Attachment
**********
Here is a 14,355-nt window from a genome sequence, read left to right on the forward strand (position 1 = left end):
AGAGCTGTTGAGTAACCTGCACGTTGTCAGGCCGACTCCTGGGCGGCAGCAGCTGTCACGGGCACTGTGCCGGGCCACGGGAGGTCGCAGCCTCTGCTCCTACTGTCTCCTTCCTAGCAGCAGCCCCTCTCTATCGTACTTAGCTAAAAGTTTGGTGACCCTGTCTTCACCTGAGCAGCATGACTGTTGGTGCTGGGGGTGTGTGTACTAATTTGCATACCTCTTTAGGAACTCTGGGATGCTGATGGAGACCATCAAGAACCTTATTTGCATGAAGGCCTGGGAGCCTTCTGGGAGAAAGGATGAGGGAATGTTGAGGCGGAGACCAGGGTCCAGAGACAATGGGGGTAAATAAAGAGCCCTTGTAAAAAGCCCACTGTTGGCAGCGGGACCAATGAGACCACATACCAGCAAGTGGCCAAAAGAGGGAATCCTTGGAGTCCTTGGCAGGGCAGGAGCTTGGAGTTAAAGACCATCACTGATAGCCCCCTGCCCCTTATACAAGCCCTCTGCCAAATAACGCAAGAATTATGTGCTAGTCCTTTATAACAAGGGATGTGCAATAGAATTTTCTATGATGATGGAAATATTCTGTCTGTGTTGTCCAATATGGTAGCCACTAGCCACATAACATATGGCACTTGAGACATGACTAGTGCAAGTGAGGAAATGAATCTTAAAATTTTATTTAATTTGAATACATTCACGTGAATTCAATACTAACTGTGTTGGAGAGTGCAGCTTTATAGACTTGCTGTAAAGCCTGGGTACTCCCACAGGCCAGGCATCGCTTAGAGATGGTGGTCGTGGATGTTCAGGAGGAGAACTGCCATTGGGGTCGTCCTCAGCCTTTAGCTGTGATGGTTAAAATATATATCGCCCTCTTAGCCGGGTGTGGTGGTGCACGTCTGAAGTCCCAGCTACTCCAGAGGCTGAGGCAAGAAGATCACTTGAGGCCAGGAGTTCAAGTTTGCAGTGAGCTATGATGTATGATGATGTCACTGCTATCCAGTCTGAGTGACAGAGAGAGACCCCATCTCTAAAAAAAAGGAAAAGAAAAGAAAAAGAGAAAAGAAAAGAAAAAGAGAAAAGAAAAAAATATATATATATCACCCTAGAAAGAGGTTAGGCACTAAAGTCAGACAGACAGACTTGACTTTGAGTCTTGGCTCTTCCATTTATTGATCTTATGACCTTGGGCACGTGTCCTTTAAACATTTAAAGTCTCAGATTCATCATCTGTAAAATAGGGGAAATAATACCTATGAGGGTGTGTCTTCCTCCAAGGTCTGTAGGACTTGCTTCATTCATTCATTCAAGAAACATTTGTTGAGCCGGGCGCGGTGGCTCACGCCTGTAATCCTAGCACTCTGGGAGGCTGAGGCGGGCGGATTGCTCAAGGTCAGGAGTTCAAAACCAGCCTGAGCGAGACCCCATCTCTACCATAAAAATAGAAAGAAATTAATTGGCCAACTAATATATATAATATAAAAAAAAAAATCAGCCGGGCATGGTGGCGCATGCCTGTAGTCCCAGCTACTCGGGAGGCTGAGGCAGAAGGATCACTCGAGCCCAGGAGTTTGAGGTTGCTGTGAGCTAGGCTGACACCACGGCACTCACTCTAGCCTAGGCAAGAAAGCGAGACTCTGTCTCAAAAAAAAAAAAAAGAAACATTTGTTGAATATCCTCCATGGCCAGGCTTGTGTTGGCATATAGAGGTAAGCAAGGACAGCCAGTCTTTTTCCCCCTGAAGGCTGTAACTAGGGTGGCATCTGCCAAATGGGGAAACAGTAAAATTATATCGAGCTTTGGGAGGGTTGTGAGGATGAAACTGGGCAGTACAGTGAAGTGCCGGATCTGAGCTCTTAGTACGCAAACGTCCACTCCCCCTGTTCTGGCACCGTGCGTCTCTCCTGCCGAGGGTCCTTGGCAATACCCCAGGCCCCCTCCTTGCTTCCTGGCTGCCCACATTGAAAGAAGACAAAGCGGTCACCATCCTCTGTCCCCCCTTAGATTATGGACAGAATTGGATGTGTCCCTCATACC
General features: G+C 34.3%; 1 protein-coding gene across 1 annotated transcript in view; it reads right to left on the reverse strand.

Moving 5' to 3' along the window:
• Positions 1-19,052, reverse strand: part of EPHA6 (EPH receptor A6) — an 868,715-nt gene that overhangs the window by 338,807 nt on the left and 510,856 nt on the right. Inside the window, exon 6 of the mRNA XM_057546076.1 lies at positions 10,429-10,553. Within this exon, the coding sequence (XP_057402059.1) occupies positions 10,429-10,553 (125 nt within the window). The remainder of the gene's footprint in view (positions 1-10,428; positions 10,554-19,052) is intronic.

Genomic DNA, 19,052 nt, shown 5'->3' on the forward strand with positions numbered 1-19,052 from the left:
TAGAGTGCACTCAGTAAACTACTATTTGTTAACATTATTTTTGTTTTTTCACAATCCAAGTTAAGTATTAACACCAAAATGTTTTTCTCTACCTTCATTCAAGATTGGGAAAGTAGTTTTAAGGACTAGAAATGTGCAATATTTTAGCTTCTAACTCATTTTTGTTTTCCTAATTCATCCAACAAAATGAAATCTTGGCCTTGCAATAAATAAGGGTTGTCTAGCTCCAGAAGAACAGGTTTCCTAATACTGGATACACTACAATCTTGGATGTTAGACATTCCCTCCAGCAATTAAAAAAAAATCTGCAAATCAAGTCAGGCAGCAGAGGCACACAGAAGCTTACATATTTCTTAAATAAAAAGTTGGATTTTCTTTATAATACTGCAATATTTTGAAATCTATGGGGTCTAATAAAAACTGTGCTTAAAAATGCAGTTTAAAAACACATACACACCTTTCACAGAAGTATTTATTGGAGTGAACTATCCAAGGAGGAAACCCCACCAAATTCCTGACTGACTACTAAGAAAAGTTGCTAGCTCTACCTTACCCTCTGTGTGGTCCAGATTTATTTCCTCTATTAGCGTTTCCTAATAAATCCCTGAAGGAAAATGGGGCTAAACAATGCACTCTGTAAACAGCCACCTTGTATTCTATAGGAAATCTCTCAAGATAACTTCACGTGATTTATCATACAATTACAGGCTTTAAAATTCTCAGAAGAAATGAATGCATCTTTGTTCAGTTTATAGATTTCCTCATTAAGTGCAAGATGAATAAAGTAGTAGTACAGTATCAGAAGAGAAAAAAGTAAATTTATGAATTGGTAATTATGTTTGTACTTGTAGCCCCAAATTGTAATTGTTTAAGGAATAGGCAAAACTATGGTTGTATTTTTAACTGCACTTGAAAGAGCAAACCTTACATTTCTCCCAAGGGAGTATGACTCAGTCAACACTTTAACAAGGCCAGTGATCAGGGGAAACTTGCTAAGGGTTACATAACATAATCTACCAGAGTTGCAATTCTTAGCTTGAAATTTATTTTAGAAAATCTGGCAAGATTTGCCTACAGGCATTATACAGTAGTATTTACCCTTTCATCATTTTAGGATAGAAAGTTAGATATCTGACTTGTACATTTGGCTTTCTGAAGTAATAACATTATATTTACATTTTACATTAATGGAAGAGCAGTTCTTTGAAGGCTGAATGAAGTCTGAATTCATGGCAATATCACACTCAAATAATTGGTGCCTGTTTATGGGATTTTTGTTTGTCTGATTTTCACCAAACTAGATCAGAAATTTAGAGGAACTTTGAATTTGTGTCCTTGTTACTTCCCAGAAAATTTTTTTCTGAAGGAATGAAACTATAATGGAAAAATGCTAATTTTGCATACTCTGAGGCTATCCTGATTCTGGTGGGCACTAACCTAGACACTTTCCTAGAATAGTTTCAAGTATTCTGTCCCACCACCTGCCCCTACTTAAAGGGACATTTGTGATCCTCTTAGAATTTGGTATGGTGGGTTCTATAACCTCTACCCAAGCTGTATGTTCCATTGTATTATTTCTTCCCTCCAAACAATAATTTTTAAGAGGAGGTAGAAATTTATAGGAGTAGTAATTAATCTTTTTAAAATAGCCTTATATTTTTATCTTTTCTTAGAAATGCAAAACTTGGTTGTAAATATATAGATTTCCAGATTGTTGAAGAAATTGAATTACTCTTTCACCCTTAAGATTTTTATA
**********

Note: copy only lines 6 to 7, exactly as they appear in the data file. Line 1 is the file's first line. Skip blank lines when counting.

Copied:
Genomic DNA, 19,052 nt, shown 5'->3' on the forward strand with positions numbered 1-19,052 from the left:
TAGAGTGCACTCAGTAAACTACTATTTGTTAACATTATTTTTGTTTTTTCACAATCCAAGTTAAGTATTAACACCAAAATGTTTTTCTCTACCTTCATTCAAGATTGGGAAAGTAGTTTTAAGGACTAGAAATGTGCAATATTTTAGCTTCTAACTCATTTTTGTTTTCCTAATTCATCCAACAAAATGAAATCTTGGCCTTGCAATAAATAAGGGTTGTCTAGCTCCAGAAGAACAGGTTTCCTAATACTGGATACACTACAATCTTGGATGTTAGACATTCCCTCCAGCAATTAAAAAAAAATCTGCAAATCAAGTCAGGCAGCAGAGGCACACAGAAGCTTACATATTTCTTAAATAAAAAGTTGGATTTTCTTTATAATACTGCAATATTTTGAAATCTATGGGGTCTAATAAAAACTGTGCTTAAAAATGCAGTTTAAAAACACATACACACCTTTCACAGAAGTATTTATTGGAGTGAACTATCCAAGGAGGAAACCCCACCAAATTCCTGACTGACTACTAAGAAAAGTTGCTAGCTCTACCTTACCCTCTGTGTGGTCCAGATTTATTTCCTCTATTAGCGTTTCCTAATAAATCCCTGAAGGAAAATGGGGCTAAACAATGCACTCTGTAAACAGCCACCTTGTATTCTATAGGAAATCTCTCAAGATAACTTCACGTGATTTATCATACAATTACAGGCTTTAAAATTCTCAGAAGAAATGAATGCATCTTTGTTCAGTTTATAGATTTCCTCATTAAGTGCAAGATGAATAAAGTAGTAGTACAGTATCAGAAGAGAAAAAAGTAAATTTATGAATTGGTAATTATGTTTGTACTTGTAGCCCCAAATTGTAATTGTTTAAGGAATAGGCAAAACTATGGTTGTATTTTTAACTGCACTTGAAAGAGCAAACCTTACATTTCTCCCAAGGGAGTATGACTCAGTCAACACTTTAACAAGGCCAGTGATCAGGGGAAACTTGCTAAGGGTTACATAACATAATCTACCAGAGTTGCAATTCTTAGCTTGAAATTTATTTTAGAAAATCTGGCAAGATTTGCCTACAGGCATTATACAGTAGTATTTACCCTTTCATCATTTTAGGATAGAAAGTTAGATATCTGACTTGTACATTTGGCTTTCTGAAGTAATAACATTATATTTACATTTTACATTAATGGAAGAGCAGTTCTTTGAAGGCTGAATGAAGTCTGAATTCATGGCAATATCACACTCAAATAATTGGTGCCTGTTTATGGGATTTTTGTTTGTCTGATTTTCACCAAACTAGATCAGAAATTTAGAGGAACTTTGAATTTGTGTCCTTGTTACTTCCCAGAAAATTTTTTTCTGAAGGAATGAAACTATAATGGAAAAATGCTAATTTTGCATACTCTGAGGCTATCCTGATTCTGGTGGGCACTAACCTAGACACTTTCCTAGAATAGTTTCAAGTATTCTGTCCCACCACCTGCCCCTACTTAAAGGGACATTTGTGATCCTCTTAGAATTTGGTATGGTGGGTTCTATAACCTCTACCCAAGCTGTATGTTCCATTGTATTATTTCTTCCCTCCAAACAATAATTTTTAAGAGGAGGTAGAAATTTATAGGAGTAGTAATTAATCTTTTTAAAATAGCCTTATATTTTTATCTTTTCTTAGAAATGCAAAACTTGGTTGTAAATATATAGATTTCCAGATTGTTGAAGAAATTGAATTACTCTTTCACCCTTAAGATTTTTATA